Motivating employees, with or without money
Motivating employees, with or without money
What initiatives can human resources create to motivate employees? What do you want your employees to do -- to stay, to work harder, to become brand ambassadors? And finally, do financial or non-financial incentives work best?
To answer those questions, I had the pleasure of coordinating a panel at the Sustainable Brands Conference in San Diego in early June.
What started off as a panel on human resources incentives soon morphed into a discussion about motivations. We concluded that employees are motivated by a combination of both financial and non-financial incentives, but financial incentives were less emphasized than I had expected.
In addition to benefiting employees, the company benefits, too -- as Namrita Kapur explained in a recent GreenBiz story, suggesting that companies benefit reputationally and financially by tying executive compensation to sustainability.
The diverse group of panelists included Suzanne Fallender, director of Intel's Global Girls and Women Initiative; Andy Broderick, VP of community investment at Vancity; and Jonathan Atwood, VP of sustainable living and corporate communications at Unilever.
Intel was one of the earliest companies to adopt a plan that ties sustainability targets to financial incentives. In 2008, Intel began implementing environment-related goals into both its corporate vision and its compensation programs. The environmental goals under the company’s variable compensation plans change annually as determined by the company, and bonuses are awarded to employees based on performance. Intel’s environmental goal for 2013 has been to increase solid waste recycling.
Intel provides other opportunities for employees to engage in CSR, such as a Sustainability in Action grant program. Through the program, Intel has funded a variety of innovative employee projects that promote sustainability at Intel and also in local communities where the company operates. Past funded projects have included using roofs to grow algae for biofuel in Arizona, implementing water purification methodologies in India and launching a new employee sustainability speaker series across multiple sites using interactive technology.
Vancity (Vancouver City Savings Credit Union)
Vancity has performance targets, but has taken cues from partners in the Global Alliance for Banking on Values to consider eliminating incentives. At the end of the day, the aim is to "screen for skills and hire for fit." That is, it wants to hire individuals whose personal values align with Vancity’s values -- and therefore are not motivated by financial incentives.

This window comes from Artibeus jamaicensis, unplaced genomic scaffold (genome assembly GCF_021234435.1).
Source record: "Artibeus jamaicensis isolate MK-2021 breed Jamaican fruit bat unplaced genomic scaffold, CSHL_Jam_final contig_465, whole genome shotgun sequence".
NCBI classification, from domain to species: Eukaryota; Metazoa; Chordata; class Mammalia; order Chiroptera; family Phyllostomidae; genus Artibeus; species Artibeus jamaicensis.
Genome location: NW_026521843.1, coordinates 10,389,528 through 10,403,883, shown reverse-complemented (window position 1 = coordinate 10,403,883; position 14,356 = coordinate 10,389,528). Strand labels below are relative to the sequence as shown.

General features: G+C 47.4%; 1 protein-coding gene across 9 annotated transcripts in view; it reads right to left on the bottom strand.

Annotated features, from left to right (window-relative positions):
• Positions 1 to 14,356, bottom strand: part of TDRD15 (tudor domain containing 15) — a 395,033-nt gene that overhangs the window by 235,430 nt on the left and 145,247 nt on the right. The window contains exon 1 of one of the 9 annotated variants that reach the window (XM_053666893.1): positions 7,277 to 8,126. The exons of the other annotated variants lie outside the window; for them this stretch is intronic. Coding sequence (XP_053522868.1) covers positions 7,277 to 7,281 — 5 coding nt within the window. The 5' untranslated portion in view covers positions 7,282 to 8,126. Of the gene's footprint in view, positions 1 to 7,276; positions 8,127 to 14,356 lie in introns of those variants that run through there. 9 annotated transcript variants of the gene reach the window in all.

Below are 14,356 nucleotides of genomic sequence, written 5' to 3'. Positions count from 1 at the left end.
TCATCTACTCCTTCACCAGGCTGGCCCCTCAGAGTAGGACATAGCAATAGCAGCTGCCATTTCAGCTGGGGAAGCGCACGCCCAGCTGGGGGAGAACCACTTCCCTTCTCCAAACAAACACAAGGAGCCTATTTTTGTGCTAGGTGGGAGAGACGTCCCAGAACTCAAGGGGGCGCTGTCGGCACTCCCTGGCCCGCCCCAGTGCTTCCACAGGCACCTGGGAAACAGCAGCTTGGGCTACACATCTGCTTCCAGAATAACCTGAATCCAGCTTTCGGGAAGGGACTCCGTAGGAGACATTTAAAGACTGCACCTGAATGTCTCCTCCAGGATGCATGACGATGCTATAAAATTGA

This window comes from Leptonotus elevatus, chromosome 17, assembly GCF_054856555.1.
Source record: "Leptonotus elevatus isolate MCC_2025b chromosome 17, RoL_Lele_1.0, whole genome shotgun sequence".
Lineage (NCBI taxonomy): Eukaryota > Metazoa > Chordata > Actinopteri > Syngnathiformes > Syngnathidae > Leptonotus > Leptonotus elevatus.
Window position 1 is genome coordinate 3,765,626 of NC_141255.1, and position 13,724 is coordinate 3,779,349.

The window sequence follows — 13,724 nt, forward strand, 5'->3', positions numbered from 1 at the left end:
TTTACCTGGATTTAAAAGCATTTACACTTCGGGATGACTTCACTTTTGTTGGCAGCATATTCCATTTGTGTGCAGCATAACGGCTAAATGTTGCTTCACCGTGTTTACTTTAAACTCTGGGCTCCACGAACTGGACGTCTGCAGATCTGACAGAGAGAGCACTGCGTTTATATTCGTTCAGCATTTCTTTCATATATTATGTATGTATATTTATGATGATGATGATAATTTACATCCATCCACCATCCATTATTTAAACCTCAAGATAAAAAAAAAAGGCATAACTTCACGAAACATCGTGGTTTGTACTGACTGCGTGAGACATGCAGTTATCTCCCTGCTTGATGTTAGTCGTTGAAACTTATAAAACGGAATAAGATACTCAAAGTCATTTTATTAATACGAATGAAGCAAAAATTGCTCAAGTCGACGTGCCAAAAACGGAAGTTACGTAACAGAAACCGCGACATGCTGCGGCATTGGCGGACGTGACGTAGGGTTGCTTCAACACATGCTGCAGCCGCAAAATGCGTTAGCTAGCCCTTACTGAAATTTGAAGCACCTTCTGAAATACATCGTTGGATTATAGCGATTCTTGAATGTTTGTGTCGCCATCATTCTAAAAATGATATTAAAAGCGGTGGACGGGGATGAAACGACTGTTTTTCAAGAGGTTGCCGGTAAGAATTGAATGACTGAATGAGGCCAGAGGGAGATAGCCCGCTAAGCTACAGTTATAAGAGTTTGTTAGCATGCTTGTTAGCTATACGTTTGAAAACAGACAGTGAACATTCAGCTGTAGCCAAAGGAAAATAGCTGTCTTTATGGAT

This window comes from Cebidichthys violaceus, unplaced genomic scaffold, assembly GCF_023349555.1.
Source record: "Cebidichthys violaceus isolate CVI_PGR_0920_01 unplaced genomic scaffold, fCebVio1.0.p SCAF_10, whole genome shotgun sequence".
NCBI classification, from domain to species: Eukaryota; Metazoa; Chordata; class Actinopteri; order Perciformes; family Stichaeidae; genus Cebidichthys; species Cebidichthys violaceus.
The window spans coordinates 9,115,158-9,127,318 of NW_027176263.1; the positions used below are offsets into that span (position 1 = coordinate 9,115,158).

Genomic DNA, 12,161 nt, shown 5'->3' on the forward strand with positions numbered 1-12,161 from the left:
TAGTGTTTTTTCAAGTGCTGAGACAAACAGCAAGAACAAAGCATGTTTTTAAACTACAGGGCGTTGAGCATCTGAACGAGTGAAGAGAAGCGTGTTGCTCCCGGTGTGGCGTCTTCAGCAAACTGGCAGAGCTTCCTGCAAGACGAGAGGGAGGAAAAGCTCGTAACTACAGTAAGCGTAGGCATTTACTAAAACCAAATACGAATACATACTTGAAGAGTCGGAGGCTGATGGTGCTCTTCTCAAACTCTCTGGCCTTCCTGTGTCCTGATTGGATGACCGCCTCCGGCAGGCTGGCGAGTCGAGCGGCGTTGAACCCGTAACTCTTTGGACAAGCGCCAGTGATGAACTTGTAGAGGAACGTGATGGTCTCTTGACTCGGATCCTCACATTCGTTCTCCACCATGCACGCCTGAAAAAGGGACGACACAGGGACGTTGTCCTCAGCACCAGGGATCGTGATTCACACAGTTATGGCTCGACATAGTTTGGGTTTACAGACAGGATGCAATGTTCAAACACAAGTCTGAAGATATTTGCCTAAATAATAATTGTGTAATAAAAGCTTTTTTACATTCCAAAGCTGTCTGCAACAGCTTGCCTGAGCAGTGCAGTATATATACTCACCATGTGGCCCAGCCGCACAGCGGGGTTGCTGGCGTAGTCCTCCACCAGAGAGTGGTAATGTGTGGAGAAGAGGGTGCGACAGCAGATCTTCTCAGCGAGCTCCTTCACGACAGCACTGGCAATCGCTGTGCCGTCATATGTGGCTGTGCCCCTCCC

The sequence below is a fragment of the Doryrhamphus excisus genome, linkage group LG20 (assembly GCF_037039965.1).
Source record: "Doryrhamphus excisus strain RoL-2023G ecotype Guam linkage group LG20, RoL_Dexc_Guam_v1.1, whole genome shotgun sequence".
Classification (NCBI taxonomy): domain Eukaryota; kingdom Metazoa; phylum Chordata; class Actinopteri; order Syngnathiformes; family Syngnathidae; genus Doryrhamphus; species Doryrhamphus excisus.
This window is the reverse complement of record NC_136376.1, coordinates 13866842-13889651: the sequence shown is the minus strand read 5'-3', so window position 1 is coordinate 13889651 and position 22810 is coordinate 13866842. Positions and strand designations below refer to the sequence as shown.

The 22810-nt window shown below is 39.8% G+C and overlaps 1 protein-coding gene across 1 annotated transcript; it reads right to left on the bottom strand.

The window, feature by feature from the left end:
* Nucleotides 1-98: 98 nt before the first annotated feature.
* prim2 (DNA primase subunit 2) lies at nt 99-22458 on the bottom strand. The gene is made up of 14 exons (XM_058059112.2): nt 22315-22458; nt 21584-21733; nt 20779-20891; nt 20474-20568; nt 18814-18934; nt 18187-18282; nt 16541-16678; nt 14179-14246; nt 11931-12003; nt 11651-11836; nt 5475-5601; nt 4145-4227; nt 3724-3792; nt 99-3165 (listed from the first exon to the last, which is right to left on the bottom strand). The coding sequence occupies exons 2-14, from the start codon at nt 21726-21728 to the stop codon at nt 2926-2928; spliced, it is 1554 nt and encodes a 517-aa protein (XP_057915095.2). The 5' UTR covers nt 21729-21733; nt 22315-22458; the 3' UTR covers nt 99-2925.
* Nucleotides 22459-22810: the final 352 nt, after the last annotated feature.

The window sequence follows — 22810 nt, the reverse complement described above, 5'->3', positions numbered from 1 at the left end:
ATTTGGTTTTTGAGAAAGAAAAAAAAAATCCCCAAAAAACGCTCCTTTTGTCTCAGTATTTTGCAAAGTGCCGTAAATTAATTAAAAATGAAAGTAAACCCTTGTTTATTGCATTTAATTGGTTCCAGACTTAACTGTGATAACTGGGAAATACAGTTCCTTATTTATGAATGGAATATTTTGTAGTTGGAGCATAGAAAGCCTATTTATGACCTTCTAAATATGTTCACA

I was fascinated to hear about Vancity’s orientation program for new hires. At the end of a five-day orientation, new hires are offered a severance package if they feel their values do not align with Vancity. In other words, new recruits are shown the door if they do not sign onto the corporate values and vision.
Aside from hiring for fit, Vancity keeps its leadership accountable for guiding employees toward the corporate vision. To be successful in this, the best Vancity leaders model and demonstrate three key qualities: confidence, commitment to collective success, and relevance/connectedness to the community. When strong leaders bring employees together toward a common vision that everyone believes in, the entire corporation benefits – as does the surrounding community.
Unilever’s story is at the other end of the spectrum. While achievement of the Unilever Sustainable Living Plan’s targets forms part of the personal targets of many people in the organization, there is no formal sustainability incentive program. Instead, employees are incentivized to perform.
The Sustainable Living Plan underpins Unilever’s business strategy. The company believes this plan will help its business to grow in a world of VUCA -- volatility, uncertainty, complexity and ambiguity. Therefore, if the plan helps Unilever to grow, it believes traditional incentive measures linked to growth at the same time will deliver the plan.
There is also a correlation between a brand’s growth rates and those most closely aligned with sustainable living, such as the Dove and Ben & Jerry’s brands.
This close integration of sustainability and business practice can be seen in Unilever’s corporate vision: “Double the size of our business, while reducing our environmental footprint and increasing our positive social impact.”
Unilever has used both top-down and bottom-up practices toward this vision, incorporating programs such as the Smarter Greener Living internal campaign, which aims to ensure employees understand what the company is doing to achieve its target to halve the environmental footprint of their products' use and to inspire actions that can contribute towards that goal.
The key finding from this discussion was that successful incentive programs exist when there is solid alignment, integration and convergence between incentive programs and the corporate mission or purpose. The case examples show that by incorporating sustainability in its core mission and incentives program, a company can promote sustainable practice at both the individual and corporate levels. Surely, employees will be motivated and inspired by their company’s pledge to supporting its personnel, the local community and the rest of the planet.
Gold coins image by WimL via Shutterstock